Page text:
That “potential harm” can be manifested in any activities being undertaken by workers within a supply chain. “We try to help [clients] narrow the scope where their responsibilities are through the risk assessment,” says Vedeler. “Then we can help them conduct audits, controls or engagement activities with their suppliers that help them ask, ‘Does our supplier risk harm to people in their supply chain and in their operations?’ We do that by speaking with the supplier’s management team. We also speak with the workers to ask, ‘What’s the situation like?’ in order to understand what kind of risk exposure they are subject to. Then we look at documentation for a selected group of people working with suppliers and triangulate that by looking at policies and procedures. If we find things that are not as they should be according to international or national expectations in their supply chain, then we can help them create an action plan so that they close those gaps.”

“We try to help [clients] prioritize their actions through the risk assessment. Then we can help them conduct audits, controls or engagement activities with their suppliers that help them ask, ‘Does our suppliers risk harm to people in their operations and supply chain?’”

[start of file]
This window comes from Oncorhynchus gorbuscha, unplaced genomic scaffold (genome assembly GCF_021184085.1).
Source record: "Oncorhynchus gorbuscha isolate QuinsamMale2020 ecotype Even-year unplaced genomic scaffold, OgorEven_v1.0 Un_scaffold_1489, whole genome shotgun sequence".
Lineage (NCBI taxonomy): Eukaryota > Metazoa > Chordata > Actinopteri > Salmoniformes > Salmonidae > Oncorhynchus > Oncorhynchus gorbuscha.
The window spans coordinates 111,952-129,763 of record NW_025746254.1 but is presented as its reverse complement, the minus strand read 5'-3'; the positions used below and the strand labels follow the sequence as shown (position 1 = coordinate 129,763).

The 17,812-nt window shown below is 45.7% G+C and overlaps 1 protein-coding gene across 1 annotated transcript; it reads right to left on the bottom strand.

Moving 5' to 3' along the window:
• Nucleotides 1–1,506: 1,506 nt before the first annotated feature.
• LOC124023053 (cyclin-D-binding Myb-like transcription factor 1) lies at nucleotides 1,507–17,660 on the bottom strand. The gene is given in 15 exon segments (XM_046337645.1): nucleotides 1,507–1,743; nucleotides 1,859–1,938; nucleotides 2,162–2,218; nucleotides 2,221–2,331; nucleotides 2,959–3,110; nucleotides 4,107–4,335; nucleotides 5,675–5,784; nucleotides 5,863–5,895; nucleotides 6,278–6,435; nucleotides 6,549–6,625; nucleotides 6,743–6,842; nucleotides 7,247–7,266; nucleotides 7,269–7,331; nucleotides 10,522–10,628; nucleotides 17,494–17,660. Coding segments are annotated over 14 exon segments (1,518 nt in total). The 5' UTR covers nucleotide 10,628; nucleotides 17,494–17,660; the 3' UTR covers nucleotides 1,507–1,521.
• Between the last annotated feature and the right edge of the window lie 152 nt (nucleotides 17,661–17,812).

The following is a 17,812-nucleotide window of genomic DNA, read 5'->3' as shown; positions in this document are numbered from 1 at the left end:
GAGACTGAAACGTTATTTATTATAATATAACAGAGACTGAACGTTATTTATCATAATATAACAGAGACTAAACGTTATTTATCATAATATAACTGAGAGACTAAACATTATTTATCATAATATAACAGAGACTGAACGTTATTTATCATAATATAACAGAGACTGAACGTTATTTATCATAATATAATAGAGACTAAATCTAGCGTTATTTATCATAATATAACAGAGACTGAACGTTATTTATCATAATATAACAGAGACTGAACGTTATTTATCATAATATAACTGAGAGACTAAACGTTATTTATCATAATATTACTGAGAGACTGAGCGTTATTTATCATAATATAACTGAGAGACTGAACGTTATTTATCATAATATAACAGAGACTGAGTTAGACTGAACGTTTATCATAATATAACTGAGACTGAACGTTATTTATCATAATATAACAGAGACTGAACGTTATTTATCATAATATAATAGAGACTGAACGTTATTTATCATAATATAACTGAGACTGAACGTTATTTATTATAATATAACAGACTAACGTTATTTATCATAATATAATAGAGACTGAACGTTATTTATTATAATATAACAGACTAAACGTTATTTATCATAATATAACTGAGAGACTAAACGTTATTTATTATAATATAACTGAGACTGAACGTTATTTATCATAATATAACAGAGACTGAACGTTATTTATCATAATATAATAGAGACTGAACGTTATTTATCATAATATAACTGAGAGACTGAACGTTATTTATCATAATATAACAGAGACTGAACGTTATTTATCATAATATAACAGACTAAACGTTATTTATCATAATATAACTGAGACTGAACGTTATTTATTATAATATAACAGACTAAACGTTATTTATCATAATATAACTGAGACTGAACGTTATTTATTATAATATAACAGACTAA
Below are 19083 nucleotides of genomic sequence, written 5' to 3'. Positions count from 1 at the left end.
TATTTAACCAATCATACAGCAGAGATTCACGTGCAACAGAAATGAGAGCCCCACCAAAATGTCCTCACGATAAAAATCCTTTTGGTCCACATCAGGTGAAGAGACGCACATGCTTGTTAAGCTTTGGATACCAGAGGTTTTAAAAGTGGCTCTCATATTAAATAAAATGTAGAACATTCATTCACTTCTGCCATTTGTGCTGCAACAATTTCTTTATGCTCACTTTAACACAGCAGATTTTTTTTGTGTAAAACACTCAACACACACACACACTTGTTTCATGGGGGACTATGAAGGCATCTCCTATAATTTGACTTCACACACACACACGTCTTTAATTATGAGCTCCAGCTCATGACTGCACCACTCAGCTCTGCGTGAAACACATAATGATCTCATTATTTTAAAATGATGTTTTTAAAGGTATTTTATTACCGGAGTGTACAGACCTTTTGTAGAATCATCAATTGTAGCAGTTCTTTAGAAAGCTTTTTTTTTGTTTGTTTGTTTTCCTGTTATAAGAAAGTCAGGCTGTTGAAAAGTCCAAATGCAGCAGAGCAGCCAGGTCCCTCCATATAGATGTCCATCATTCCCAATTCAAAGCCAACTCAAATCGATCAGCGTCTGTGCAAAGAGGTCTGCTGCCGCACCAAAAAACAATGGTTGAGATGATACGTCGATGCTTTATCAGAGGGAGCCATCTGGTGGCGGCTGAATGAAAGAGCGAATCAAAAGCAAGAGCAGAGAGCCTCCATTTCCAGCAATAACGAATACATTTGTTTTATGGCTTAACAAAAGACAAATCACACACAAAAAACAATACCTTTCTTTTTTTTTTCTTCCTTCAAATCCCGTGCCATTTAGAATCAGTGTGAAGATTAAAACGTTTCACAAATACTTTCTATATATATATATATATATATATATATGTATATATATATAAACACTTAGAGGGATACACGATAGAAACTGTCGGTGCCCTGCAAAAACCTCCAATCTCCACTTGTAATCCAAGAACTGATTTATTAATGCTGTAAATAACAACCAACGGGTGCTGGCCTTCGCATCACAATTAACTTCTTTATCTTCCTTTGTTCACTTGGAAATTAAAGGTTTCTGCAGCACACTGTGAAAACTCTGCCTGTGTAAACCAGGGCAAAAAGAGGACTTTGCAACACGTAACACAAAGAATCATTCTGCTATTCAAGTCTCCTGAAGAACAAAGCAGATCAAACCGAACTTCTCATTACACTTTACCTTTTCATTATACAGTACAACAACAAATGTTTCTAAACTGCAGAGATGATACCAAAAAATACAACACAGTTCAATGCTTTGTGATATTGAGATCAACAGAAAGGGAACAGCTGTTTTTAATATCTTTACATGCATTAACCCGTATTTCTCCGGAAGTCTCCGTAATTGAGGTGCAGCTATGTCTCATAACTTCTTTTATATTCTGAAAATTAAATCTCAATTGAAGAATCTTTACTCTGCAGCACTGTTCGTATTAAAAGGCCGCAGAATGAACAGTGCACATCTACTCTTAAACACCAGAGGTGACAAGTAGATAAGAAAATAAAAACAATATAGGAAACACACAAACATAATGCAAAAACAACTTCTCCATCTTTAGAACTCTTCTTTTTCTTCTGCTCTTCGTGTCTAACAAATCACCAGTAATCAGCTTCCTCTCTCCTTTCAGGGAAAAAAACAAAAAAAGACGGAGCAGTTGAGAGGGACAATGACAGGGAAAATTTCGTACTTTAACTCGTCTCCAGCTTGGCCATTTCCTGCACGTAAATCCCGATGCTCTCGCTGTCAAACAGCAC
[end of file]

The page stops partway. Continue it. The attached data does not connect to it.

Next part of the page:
Katrine Vetaas Vedeler

This can frequently be a lengthy process, says Vedeler, if there are serious deviations impacting how a person is able to perform his or her job. And those deviations can cover all manner of ills, from employees working too many hours or not being remunerated a ‘living wage’. There could be indicators of slavery, such as employees being asked to hand over passports or other ID documents to their employer. It could be that they are being harassed or discriminated against or kept from participating in union activities and collective bargaining. It could be that accommodation standards provided by an employer are not acceptable or simply that workers are not being treated with dignity. “There could be grievance mechanisms that workers are not aware of where they can go to speak out about any concerns they might have,” says Vedeler.

Stakeholder power

Not every business has an extensive supply chain, and some sectors differ in terms of their potential exposure to human rights or ethics abuses. So, do manufacturing companies specifically face more of a challenge to ensure their supply chains are responsible, ethical, and sustainable? “We would say that companies that purely provide services may have an easier task perhaps they don’t have so many layers of suppliers. If you produce a product, then you may have many layers of suppliers,” says Vedeler. “It can be harder to map your supply chain. Very often we see that those companies that produce products have the highest risk the further down the supply chain goes, so, it’s necessary to map the supply chain all the way down. But in some industries where they produce products, there has been real progress. For instance, textile manufacturing, which has very complex, long supply chains, has really worked on its responsible supply chains over a number of years.”